Bullies And Incivility In Nursing Essay Paper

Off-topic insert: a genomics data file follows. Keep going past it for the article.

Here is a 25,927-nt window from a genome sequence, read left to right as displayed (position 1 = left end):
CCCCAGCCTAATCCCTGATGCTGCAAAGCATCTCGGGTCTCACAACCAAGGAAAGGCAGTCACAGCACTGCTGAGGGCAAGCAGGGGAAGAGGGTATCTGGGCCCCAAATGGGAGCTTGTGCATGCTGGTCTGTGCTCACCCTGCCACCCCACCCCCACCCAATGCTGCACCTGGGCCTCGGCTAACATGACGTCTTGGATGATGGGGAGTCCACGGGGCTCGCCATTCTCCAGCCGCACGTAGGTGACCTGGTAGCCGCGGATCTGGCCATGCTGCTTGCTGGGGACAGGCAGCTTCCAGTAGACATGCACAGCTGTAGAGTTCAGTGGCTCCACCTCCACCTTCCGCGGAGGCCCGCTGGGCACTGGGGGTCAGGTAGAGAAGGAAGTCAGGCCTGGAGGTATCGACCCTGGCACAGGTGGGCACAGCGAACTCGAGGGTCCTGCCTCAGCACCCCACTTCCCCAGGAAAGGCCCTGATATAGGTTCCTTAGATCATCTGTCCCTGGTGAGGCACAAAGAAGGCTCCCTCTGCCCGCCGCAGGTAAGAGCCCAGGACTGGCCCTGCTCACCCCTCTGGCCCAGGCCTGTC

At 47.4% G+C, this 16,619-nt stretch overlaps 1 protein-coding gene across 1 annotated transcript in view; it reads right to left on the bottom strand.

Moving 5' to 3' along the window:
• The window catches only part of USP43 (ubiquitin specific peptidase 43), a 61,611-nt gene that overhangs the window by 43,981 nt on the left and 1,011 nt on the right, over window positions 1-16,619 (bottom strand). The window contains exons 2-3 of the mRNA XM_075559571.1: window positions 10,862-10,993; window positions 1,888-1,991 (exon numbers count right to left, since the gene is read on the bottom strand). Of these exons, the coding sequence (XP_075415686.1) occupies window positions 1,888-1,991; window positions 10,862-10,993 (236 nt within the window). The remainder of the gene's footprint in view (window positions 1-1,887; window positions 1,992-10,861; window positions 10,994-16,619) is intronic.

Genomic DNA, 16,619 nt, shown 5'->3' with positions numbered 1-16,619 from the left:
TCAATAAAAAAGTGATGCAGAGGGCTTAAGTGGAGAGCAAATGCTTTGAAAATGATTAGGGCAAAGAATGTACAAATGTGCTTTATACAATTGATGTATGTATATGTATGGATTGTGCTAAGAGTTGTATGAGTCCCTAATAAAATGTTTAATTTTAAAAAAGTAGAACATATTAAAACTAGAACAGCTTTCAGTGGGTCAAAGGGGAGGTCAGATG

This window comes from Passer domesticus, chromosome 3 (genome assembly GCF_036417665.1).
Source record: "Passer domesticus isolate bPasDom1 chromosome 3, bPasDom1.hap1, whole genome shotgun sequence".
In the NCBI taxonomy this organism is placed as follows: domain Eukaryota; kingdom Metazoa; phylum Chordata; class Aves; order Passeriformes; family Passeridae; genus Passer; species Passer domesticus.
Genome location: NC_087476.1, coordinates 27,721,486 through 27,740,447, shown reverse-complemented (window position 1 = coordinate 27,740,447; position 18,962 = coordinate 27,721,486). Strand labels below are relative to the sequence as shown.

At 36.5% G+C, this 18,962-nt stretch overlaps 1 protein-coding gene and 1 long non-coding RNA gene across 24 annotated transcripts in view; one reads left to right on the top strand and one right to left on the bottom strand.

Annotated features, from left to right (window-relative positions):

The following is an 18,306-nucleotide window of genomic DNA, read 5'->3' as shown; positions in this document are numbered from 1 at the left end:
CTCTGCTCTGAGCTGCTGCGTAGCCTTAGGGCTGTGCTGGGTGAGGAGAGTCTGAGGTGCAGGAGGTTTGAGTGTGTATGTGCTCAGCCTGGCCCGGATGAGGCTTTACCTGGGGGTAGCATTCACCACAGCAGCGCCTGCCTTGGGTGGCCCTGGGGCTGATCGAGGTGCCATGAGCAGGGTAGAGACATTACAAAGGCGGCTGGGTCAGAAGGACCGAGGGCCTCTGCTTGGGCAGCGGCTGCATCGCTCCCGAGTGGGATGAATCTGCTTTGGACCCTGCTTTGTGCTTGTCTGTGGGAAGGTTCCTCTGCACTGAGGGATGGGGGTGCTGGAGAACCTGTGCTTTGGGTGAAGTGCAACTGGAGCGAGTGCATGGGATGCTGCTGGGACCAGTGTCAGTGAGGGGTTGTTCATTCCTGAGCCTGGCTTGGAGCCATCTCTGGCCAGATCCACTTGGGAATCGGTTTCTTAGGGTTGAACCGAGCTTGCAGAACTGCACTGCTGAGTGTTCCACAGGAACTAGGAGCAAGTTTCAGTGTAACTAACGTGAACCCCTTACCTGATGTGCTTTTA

Bullies And Incivility In Nursing Essay Paper Bullies And Incivility In Nursing Essay Paper Undergraduate nursing programs include a combination of classroom work, simulation activities and professional experience (clinical) placements. Clinical placements are integral components of programs where students can immerse themselves in “real world” nursing practice. They experience firsthand the clinical work and culture of nursing in health care services. Nursing students completing their clinical placements are vulnerable to workplace stressors as a result of their position in the healthcare hierarchy, particularly given that they are not permanent employees of the organisations in which they are placed.Bullies And Incivility In Nursing Essay Paper Permalink: https://nursingpaperessays.com/ bullies-and-inci…sing-essay-paper / The American Nurses Association Code of Ethics implores nurses to maintain caring and professional relationships with colleagues as well as with patients and their families. Provision 1.5 of this code specifically states that the nurse must “create a culture of civility and kindness, treating colleagues, coworkers, employees, students, and others with dignity and respect” (American Nurses Association, 2015, p. 4). The Joint Commission on Accreditation of Healthcare Organizations (JCAHO) is the primary authority in healthcare regulation. The Joint Commission has issued a mandate for institutions to address uncivil behaviors in healthcare as they create a threat to patient safety. Despite these directives, nurse-to-nurse hostility is a known problem according to the past 25 years of professional literature (Embree & White, 2010). Inter-collegial hostility, or incivility, is particularly prevalent in the nursing profession versus non-nursing vocations. This is an enigma, as the nursing profession is based upon interpersonal relationships and the care of others.Bullies And Incivility In Nursing Essay Paper Civility is defined as the display of polite and courteous acts and expressions that show regard for others (Clark & Carnosso, 2008). Clark & Carnosso, in a concept analysis of civility, find that civil behavior includes tolerance, listening, accepting other viewpoints without negativity, respecting differences, treating one another with dignity and honor, and engaging in social discourse (2008). Civility not only denotes particular behaviors but also describes an attitude of respect for other persons. The word civility has Latin roots in the word ‘civilitas’ meaning community or city. Civility is more than just polite behavior; it is a prerequisite for humans to live together and function as a community. Thus, civility has been described as active engagement in creating and participating in a group or community (Clark & Carnosso, 2008). Conversely, incivility can then be understood to delineate impolite, discourteous, rude conduct that shows a disregard or disrespect for others. Common forms of incivility in nursing are non-verbal innuendos, verbal affronts, condescending language, impatience, reluctance or refusal to answer questions, disrespect, and undermining (Embree & White, 2010; Weinand, 2011). Unlike civility, uncivil behavior purposely keeps others out of the in-group, e.g. the community.Bullies And Incivility In Nursing Essay Paper Nursing has been considered the primary occupation at risk for horizontal violence and workplace bullying. Studies estimate that approximately 85 percent of nurses are victims of incivility and up to 93 percent of nurses’ report witnessing incivility in the workplace (Christie & Jones, 2014; Lachman, 2014). Studies comparing nursing versus non-nursing work environments find a rate of incivility at 85 percent in nursing work environments, compared to 75 percent in non-nursing occupations (Hunt & Marini, 2012). Additionally, non-nursing occupations generally report managers as the perpetrators of bullying in a top-down relationship of power (Hoel et al., 2010). Unique to nursing is the prevalence of incivility between workers with equivocal levels of power. Patient care environments may be particularly susceptible to incivility due to high-emotions, stressful conditions, challenging and difficult work, and diverse roles and interactions. Nonetheless, nurses as a distinct sector of the healthcare team have a particular propensity toward uncivil treatment of each other. Workplace incivility (WPI) is a significant problem in healthcare centres, disturbing not only the clinicians enduring the negative behaviors but also the care that is delivered under the shadow of incivility.[1] Hutton and Gates stated that “incivility is characteristically rude and disrespectful, revealing a lack of respect for others.[2]Bullies And Incivility In Nursing Essay Paper Individuals who experience incivility, either as targets or witnesses, may suffer numerous negative behavioral, psychological, and somatic effects.[3,4,5,6,7,8,9,10,11,12,13,14,15] In addition, threatening and disruptive actions can also lead to medical errors, reduce patient satisfaction, and increase the cost of care; meanwhile, with the recent modifications in the health care system, such concerns have become even more crucial to address.[16] The incidence rate of incivility, in terms of experiencing incivility or witnessing WPI was reported to be 11 to 99%.[17,18,19,20] High prevalence of incivility and even violence is reported in Iran,[21,22,23] and some studies even see it as inevitable.[24] Therefore, in this case, further investigation and clarification of the perspectives regarding prevention methods is warranted. However, a limited number of surveys, to our knowledge, have focused on the attitudes which nurses, as the major staff in the health care system, have regarding incivility prevention. Many studies have been published about WPI but most have focused on the frequency, types, and significance of uncivil behavior in healthcare organizations. Meanwhile, describing the experience of incivility prevention from nurses’ perspective is valuable to a better understanding of its risk factors, outcomes, and ways of prevention. Exploring these perspectives is important because they could affect the way nurses are challenged to prevent and manage incivility.[25,26]Bullies And Incivility In Nursing Essay Paper This qualitative study is aimed at determining how to prevent WPI from nurses’ perspective. The findings of the study may provide a valuable understanding into the perspective of nurses toward the prevention and management of WPI. While bullying in the healthcare workplace has been recognized internationally, there is still a culture of silence in many institutions in the United States, perpetuating underreporting and insufficient and unproven interventions. The deliberate, repetitive, and aggressive behaviors of bullying can cause psychological and/or physical harm among professionals, disrupt nursing care, and threaten patient safety and quality outcomes. Much of the literature focuses on categories of bullying behaviors and nurse responses. This qualitative study reports on the experiences of nurses confronting workplace bullying. We collected data from the narratives of 99 nurses who completed an open-ended question embedded in an online survey in 2007. A constructivist grounded theory approach was used to analyze the data and shape a theory of how nurses make things right when confronted with bullying. In a four-step process, nurses place bullying in context, assess the situation, take action, and judge the outcomes of their actions. While many nurses do engage in a number of effective yet untested strategies, two additional concerns remain: inadequate support among nursing colleagues and silence and inaction by nurse administrators. Qualitative inquiry has the potential to guide researchers to a greater understanding of the complexities of bullying in the workplace.Bullies And Incivility In Nursing Essay Paper The situations are subtle and can range from sarcastic comments to being set up with the wrong patient chart… these sorts of things undermine your work day… erode your sense of comfort and security that you need to do your job in a professional manner (Nurse 41, 2007). Given the stressful healthcare workplace, it’s no wonder nurses and other healthcare professionals sometimes fall short of communicating in respectful, considerate ways. Nonetheless, safe patient care hinges on our ability to cope with stress effectively, manage our emotions, and communicate respectfully. Interactions among employees can affect their ability to do their jobs, their loyalty to the organization, and most important, the delivery of safe, high-quality patient care.Bullies And Incivility In Nursing Essay Paper The American Nurses Association (ANA) Code of Ethics for Nurses with Interpretive Statements clearly articulates the nurse’s obligation to foster safe, ethical, civil workplaces. It requires nurses “to create an ethical environment and culture of civility and kindness, treating colleagues, coworkers, employees, students, and others with dignity and respect” and states that “any form of bullying, harassment, intimidation, manipulation, threats, or violence will not be tolerated.” However, while nurses need to learn and practice skills to address uncivil encounters, organization leaders and managers must create an environment where nurses feel free and empowered to speak up, especially regarding patient safety issues. All of us must strive to create and sustain civil, healthy work environments where we communicate clearly and effectively and manage conflict in a respectful, responsible way. The alternative—incivility—can have serious and lasting repercussions. An organization’s culture is linked closely with employee recruitment, retention, and job satisfaction. Engaging in clear, courteous communication fosters a civil work environment, improves teamwork, and ultimately enhances patient care.Bullies And Incivility In Nursing Essay Paper In many cases, addressing incivility by speaking up when it happens can be the most effective way to stop it. Of course, meaningful dialogue and effective communication require practice. Like bowel sound auscultation and nasogastric tube insertion, communication skills can’t be mastered overnight. Gaining competence in civil communication takes time, training, experience, practice, and feedback. The consequences of workplace bullying are as evident today as they were one hundred years ago. In 1909 Leon Harris condemned the treatment of nurses by their managers in an article published in The New York Times . Dr. Harris, citing multiple examples of workplace mistreatment, emphasized how “head nurses abuse their position of power” [1]. A century later the workplace has changed for the better in many parts of the world [2]. Yet, in spite of such advances, nurses still experience bullying in the workplace.Bullies And Incivility In Nursing Essay Paper A problem in many healthcare institutions, workplace incivility is often referred to as bullying, lateral/horizontal violence, or harassment. 1-3 It can be defined as “repeated offensive, abusive, intimidating, or insulting behavior, abuse of power, or unfair sanctions that make recipients upset and feel humiliated, vulnerable, or threatened, creating stress and undermining their self-confidence.” 4 Uncivil behaviors can range from lack of support to rude or humiliating comments, and may even include verbal threats. 5 Determining the actual incidence and prevalence of workplace incivility is difficult because it’s often unrecognized and underreported. 6 However, studies examining workplace incivility assert that the percentage of nurses experiencing some form of incivility ranges from 27% to 85% Bullies And Incivility In Nursing Essay Paper Acts of incivility are devastating to nurses, affecting their performance, mental health, and intention to remain with an organization or even within the profession of nursing. 5,6,8 Hospitals and healthcare organizations experience additional consequences from an uncivil work environment through increased costs related to nursing turnover, absenteeism, and decreased work performance. 6 According to one report, the average hospital will spend an estimated $379,500 for every percentage point increase in turnover rates. 9 In addition, healthcare organizations spend an estimated $30,000 to $100,000 per year for each employee experiencing workplace incivility due to costs related to absenteeism, decreased work performance, staff treatment for depression and/or anxiety, and increased nursing turnover. 6 Although the effects on nurses and healthcare organizations are clearly detrimental, a more dangerous consequence of incivility comes from its threat to patient safety. One study demonstrated a connection between incivility toward nurses and behaviors that may lead to compromised patient safety. 10 The study included 130 nurses and delineated specific unsafe nurse practices that were directly related to instances of incivility. These unsafe practices included interpreting an unreadable order rather than asking for clarification, lifting or ambulating heavy patients without asking for help, and carrying out orders not considered to be in the best interest of the patient without challenging them.Bullies And Incivility In Nursing Essay Paper In 2009, realizing that intimidating behavior affects morale, staff turnover, and patient care, The Joint Commission put standards in place that require leaders to maintain a culture of safety. 11 According to The Joint Commission, organizations that fail to address unprofessional behavior are indirectly promoting such behavior. Uncivil behavior undermines the healthcare team’s effectiveness and can lead to medical errors and preventable adverse patient outcomes. 12 Interventions aimed at reducing incivility in the workplace are beneficial to nurses, healthcare organizations, and patient Bullies And Incivility In Nursing Essay Paper Workplace stress can influence healthcare professionals’ physical and emotional well-being by curbing their efficiency and having a negative impact on their overall quality of life. The aim of the present study was to investigate the impact that work environment in a local public general hospital can have on the health workers’ mental-emotional health and find strategies in order to cope with negative consequences. The study took place from July 2010 to October 2010. Our sample consisted of 200 healthcare professionals aged 21-58 years working in a 240-bed general hospital and the response rate was 91.36%). Our research protocol was first approved by the hospital’s review board. A standardized questionnaire that investigates strategies for coping with stressful conditions was used. A standardized questionnaire was used in the present study Coping Strategies for Stressful Events , evaluating the strategies that persons employ in order to overcome a stressful situation or event. The questionnaire was first tested for validity and reliability which were found satisfactory (Cronbach’s ?=0.862). Strict anonymity of the participants was guaranteed. The SPSS 16.0 software was used for the statistical analysis. Regression analysis showed that health professionals’ emotional health can be influenced by strategies for dealing with stressful events, since positive re-assessment, quitting and seeking social support are predisposing factors regarding the three first quality of life factors of the World Health Organization Quality of Life – BREF. More specifically, for the physical health factor, positive re-assessment (t=3.370, P=0.001) and quitting (t=?2.564, P=0.011) are predisposing factors. For the ‘mental health and spirituality’ regression model, positive re-assessment (t=5.528, P=0.000) and seeking social support (t=?1.991, P=0.048) are also predisposing factors, while regarding social relationships positive re-assessment (t=4.289, P=0.000) is a predisposing factor. According to our findings, there was a notable lack of workplace stress management strategies, which the participants usually perceive as a lack of interest on behalf of the management regarding their emotional state. Some significant factors for lowering workplace stress were found to be the need to encourage and morally reward the staff and also to provide them with opportunities for further or continuous education.Bullies And Incivility In Nursing Essay Paper As the toll of workplace bullying has become more widely known in all work settings, research has dramatically increased. Many North American studies focus on behavioral categories, causes, and typologies of individual responses [3]. There is limited information on how nurses experience and resolve workplace bullying. While bullying in the healthcare setting has been internationally recognized and researched [4, 5], many institutions minimize its impact or deny its existence, creating a culture of silence that impedes solutions to this problem [6–8]. While most individuals consider bullying to be a highly overt behavior, it is usually an insidious form of workplace aggression causing professionals to distance from each other fearing social exclusion or becoming the target of abuse. The consequences of bullying include compromised performance, job dissatisfaction, increased absenteeism, and staff turnover [4, 5, 9]. Newly graduated nurses are at significant risk as evidenced by higher resignation rates during the first year of practice [10–12].Bullies And Incivility In Nursing Essay Paper Workplace bullying has also been acknowledged as a threat to patient outcomes and the delivery of quality of patient care, as well as the erosion of personal health and professional wellbeing [9, 13, 14]. Excellence in patient care flourishes in an environment built on open communication and respectful professional relationships. An environment that condones bullying perpetrates destruction of professional communication. Bullying goes by many names: workplace aggression, indirection aggression, social or relational aggression, horizontal (lateral) violence, and workplace violence. It has become so popularized in the press; bullying is often, mistakenly, used as an overarching concept. There is a tendency to use many of these terms interchangeably [8]. Bullying is different from horizontal violence in that a real or perceived power differential between the instigator and recipient must be present [15]. Some of the most recent literature suggests that all of these behaviors exist on a conceptual continuum of workplace victimization [3].Bullies And Incivility In Nursing Essay Paper Authors from different disciplines have contributed to the proliferation of constructs that label hostile workplace behaviors [16, 17]. Bullying is a contested concept. Instead of agreement on a universal concept and definition, authors have added to the challenges of building a relevant literature base and conceptual framework. Europeans have led research and policy advances in the field for over three decades. Swedish psychologist Heinz Leymann was the first to study workplace bullying in a systematic way, finding that these negative actions occurred frequently and over time, causing physical, emotional, and social consequences [18]. Others define bullying as repeated, offensive, abusive, intimidating, or insulting behaviors, abuse of power, or unfair sanctions [12, 19]. These negative social acts, not only occur repeatedly and regularly over time but also escalate and occur between individuals who have different positions of power [15]. Saunders et al. [20] suggest that the characteristics of negative actions and harm are the essential elements of bullying.Bullies And Incivility In Nursing Essay Paper Scholars have underscored the importance of the durational characteristics of bullying [15, 21]. The dual dimensions of frequency and duration of bullying actions distinguish it from day-to-day social stresses or poor management styles in the workplace. Keashly and Jagatic propose that repetition is a principal characteristic of bullying; yet few studies have explored the repetitive experience of bullying, either by frequency, duration, patterns, or escalation [17]. The relationship between negative psychological consequences and workplace bullying is well established [3]. In addition to the emotional and cognitive effects, there are physiological consequences [13]. Recipients of bullying feel humiliated, vulnerable, or threatened, thus creating stress and undermining their self-confidence [12, 19].Bullies And Incivility In Nursing Essay Paper Prior to the last ten years, the nursing literature leaned towards anecdotal reports or articles suggesting practical solutions for dealing with workplace bullying [22]. Outside of nursing, research has been conducted using quantitative studies, primarily prevalence surveys. This complex phenomenon may require qualitative approaches for a fuller explication [23]. Such methods will allow us to unearth the interaction of individual, organizational, and cultural factors that enable, trigger, and reward bullying [6]. To this end, workplace bullying must be seen as a social process, “in which the impact on the person experiencing it is of primary importance” [24]. This qualitative study was part of a larger survey whose purpose was to validate the occurrence and patterns of bullying among nurses in the US [8]. The second-level qualitative analysis of the nurses’ narratives describing their bullying experiences in health care settings is presented in this paper. We specifically sought to understand how nurses encounter bullying in the workplace and the strategies they use to protect themselves and their patients.Bullies And Incivility In Nursing Essay Paper The approach adopted for this qualitative study was based on constructivist grounded theory methods [25, 26]. Charmaz contends that theory emerges not solely from the data but in concert with the individual experiences of the participants as well as values and experiences of the researcher [25, 26]. In a constructivist approach, the central question addresses how social reality is constructed. In addition, the researcher seeks to identify the elements of that reality [27]. To that end we were guided by both questions. First, we wanted to know how the social reality of bullying in the workplace came together for nurses and second what are the elements and organization of their reality. Working back and forth between these two questions throughout the analysis allowed us to make visible important aspects of the nurses’ world and understand their experience of bullying. In a constructivist approach, Charmaz [25, 26] suggests that data and its analysis are social constructions leading us to ask what is the purpose of the narratives and how does the setting influence the phenomenon?Bullies And Incivility In Nursing Essay Paper Whether you’re an ICU nurse dealing with life-or-death situations, a social worker counseling clients through traumatic events, a pharmacist faced with prescription quotas or another type of healthcare worker coping with your own pressures, learning to handle stress is critical to managing your healthcare career. Ongoing stress can manifest itself in a host of physical and psychological symptoms, including headaches, sleep disturbances, poor concentration and depression. Research suggests that high stress levels may impair the immune system and increase the risk of cardiovascular disease and cancer.Bullies And Incivility In Nursing Essay Paper Complete objectivity is not possible by the researcher, “constructivist grounded theory assumes relativity, acknowledges standpoints and advocates reflexivity” [28]. Researchers bring their own values, experiences, and biases to the research process. Examining the relativity of perspectives, positions, practices, interactions, and the research situation is crucial to the process. With Charmaz’s premise in mind, we acknowledge that the members of our research team come from different viewpoints to understand bullying in the nursing workplace. The diversity of our perspectives and experience are convergent, not biasing our approach. Our values and experiences complement one and other, allowing us to see the perspectives of the participants through different lenses. Our reaction to workplace bullying particularly in the health care setting and specifically among nurses was consistent. It was precisely our own workplace experiences and listening to the stories of nurses that brought us to formally investigate this problem.Bullies And Incivility In Nursing Essay Paper Markham states, “an ethical researcher is a reflexive researcher who works from the heart” [29]. Being reflexive throughout the research process focused us on understanding how we contributed to the construction of meaning. Repeatedly, we stopped at critical junctures and explored why and how we came to an interpretation or a particular decision. This required a constant vigilance in rediscovering and sharing our own values, interests, politics, and even the influence we had on each other. Because we conducted the study in a virtual setting, we thought a great deal about our respondents, who they are, and where they worked. Our participants existed both online and offline, and we reflected on their location within those worlds, a connected space of sorts [30]. We also understood the possibility that what happens in the online world is interwoven with the offline real world; there can be mutual shaping of the two [31]. Within the communication context, there is an interaction of the encounter and the virtual space [31].Bullies And Incivility In Nursing Essay Paper Unprofessional behavior among clinicians adversely affects patient safety and the quality of care. This literature review sought to apply a systems approach to studies of workplace civility in nursing. The included studies demonstrated that rude behavior is perceived to diminish care quality, increase risk of adverse events, and worsen patient satisfaction. Researchers identified triggers for workplace incivility, such as negative organizational climate and power imbalances, as well as consequences including low self-esteem and decreased productivity. The authors note that high stress environments can foster incivility and lead to burnout. They recommend practice-based competency in civility in order to improve patient safety. A previous PSNet perspective discussed how to identify and manage problem behaviors.Bullies And Incivility In Nursing Essay Paper Permission to conduct the study was obtained from the institutional review board (IRB) at a large university in the state of Massachusetts. An Internet web link to a 30-item anonymous e-survey was created [32] and appended to an article about workplace bullying in Nursing Spectrum a hard-copy and web-based, free, biweekly nursing magazine [33] . Consent to participate was affirmed by respondents completing the online survey and posting the optional narrative. The respondents were anonymous and not matched to the data of the larger quantitative study [8]. The optional question in the online survey was offered to participants as follows, “If you would like, in the space below please describe the bullying situation as you remember it. Please refrain from using any identifiable data (e.g., names, specific hospital, etc.).” The Internet web link was open for participant responses for a three-month period.Bullies And Incivility In Nursing Essay Paper A total of 99 narratives were submitted through the online survey and downloaded into Microsoft Word. Eleven responses were removed from analysis because the respondent offered commentary, broad generalizations, or opinions. Another six narratives were removed from analysis because they met the US Equal Employment Opportunity Commission definitions of harassment (sexual, disability, racial, or national origin) [34]. One narrative was removed because a nurse did not write it. A total of 81 narratives, ranging from five words to 780 words, were analyzed. Some narratives were very brief, “it is too painful to talk about,” while others wrote several hundred words describing who, what, when, where, how, and the consequences of working in a hostile environment. Prior to open coding, we performed preliminary readings to capture the tone of each narrative and become attuned to the text, allowing us to gain a holistic understanding of the respondents’ experiences before further analysis.Bullies And Incivility In Nursing Essay Paper Charmaz’s [26] approach to coding is multilayered. To optimize our sensitivity and carefully attend to the nurse’s perspectives, we first coded narratives as a team and later, the first author led continued coding. We used the constant comparative method [35] to make comparisons at each level of our analysis looking for similarities and differences. We began with open coding (line by line) allowing us to look closely at the responses and reflect on the substance of the narratives. In some cases the nurses’ words provided initial code names (in vivo codes). During the second phase we began focused coding by taking the most significant and frequently occurring earlier codes to sort through the data. The next step allowed us to identify linkages and connections. We developed categories by clustering similar codes, and from those categories we generated hypotheses about how the categories were related. We then moved to the discovery of a core social process [36]. We used theoretical coding to integrate the emerging theory. Theoretical coding allowed us to go beyond description and specify properties of and relationships between categories. We used Charmaz’s analytic categories of agency, action, power, networks, and narrative and biography to further investigate the data at the stage of theoretical coding [26]. Throughout each phase of this process, we wrote memos, conferred with each other, and reached agreement on codes, categories, and concepts. We revisited the text of the nurses’ responses throughout the analysis.Bullies And Incivility In Nursing Essay Paper Causes of Incivility in Nursing A perceived power imbalance is most often a requisite to bullying. Bullying appears to be particularly prevalent in institutions where hierarchy and power imbalances are strongly emphasized (Salin, 2003). Nursing was founded as a predominantly female profession in a patriarchal society with a cultural standard of gender oppression (Bartholomew, 2006). Additionally, in Western healthcare, nursing is practiced in a medically-dominant environment, where work structures are traditionally hierarchal in nature. Patients are admitted under the treating physician’s name and nameless nurses will execute physician’s orders. Furthermore, the organizational model of nursing is derived from historical roots in the military. This hierarchal system is thought to place nurses in a position of inferiority of rank and subordination. Literature supports the subordinate role of nurses, finding that nurses lack autonomy, control, and self-esteem (Freshwater, 2000). As a result, nursing has been described as a culture characterized by obedience, servitude, dedication, and adherence to hierarchy (Hutchinson, Vickers, Jackson, and Wilkes, 2010).Bullies And Incivility In Nursing Essay Paper Uncivil behavior among nurses is posited to result from this culture of oppression and subordination. Horizontal violence and incivility was originally described as an internal manifestation of conflict that resulted from oppression of one group by a more powerful entity (Freire, 2000). An oppressed group is one in which members lack power or control except within the group itself (Peters, in press). Internalized beliefs about their own inferiority prevents the oppressed group from controlling their own destiny, maintaining the status quo and allowing power structures to remain unchallenged. Frustration with these feelings results in aggression toward colleagues within the oppressed group (Hutchinson, Vickers, Jackson, & Wilkes, 2005). Members of the oppressed group direct their frustrations toward each other as they cannot act out directly to those who create the oppression (Freshwater, 2000). From this perspective, incivility in nursing is the reaction to the oppression and subordination experienced by nurses as a collective profession.Bullies And Incivility In Nursing Essay Paper Besides a culture of oppression, the socialization of nurses into the profession is said to propagate a culture of incivility. Fo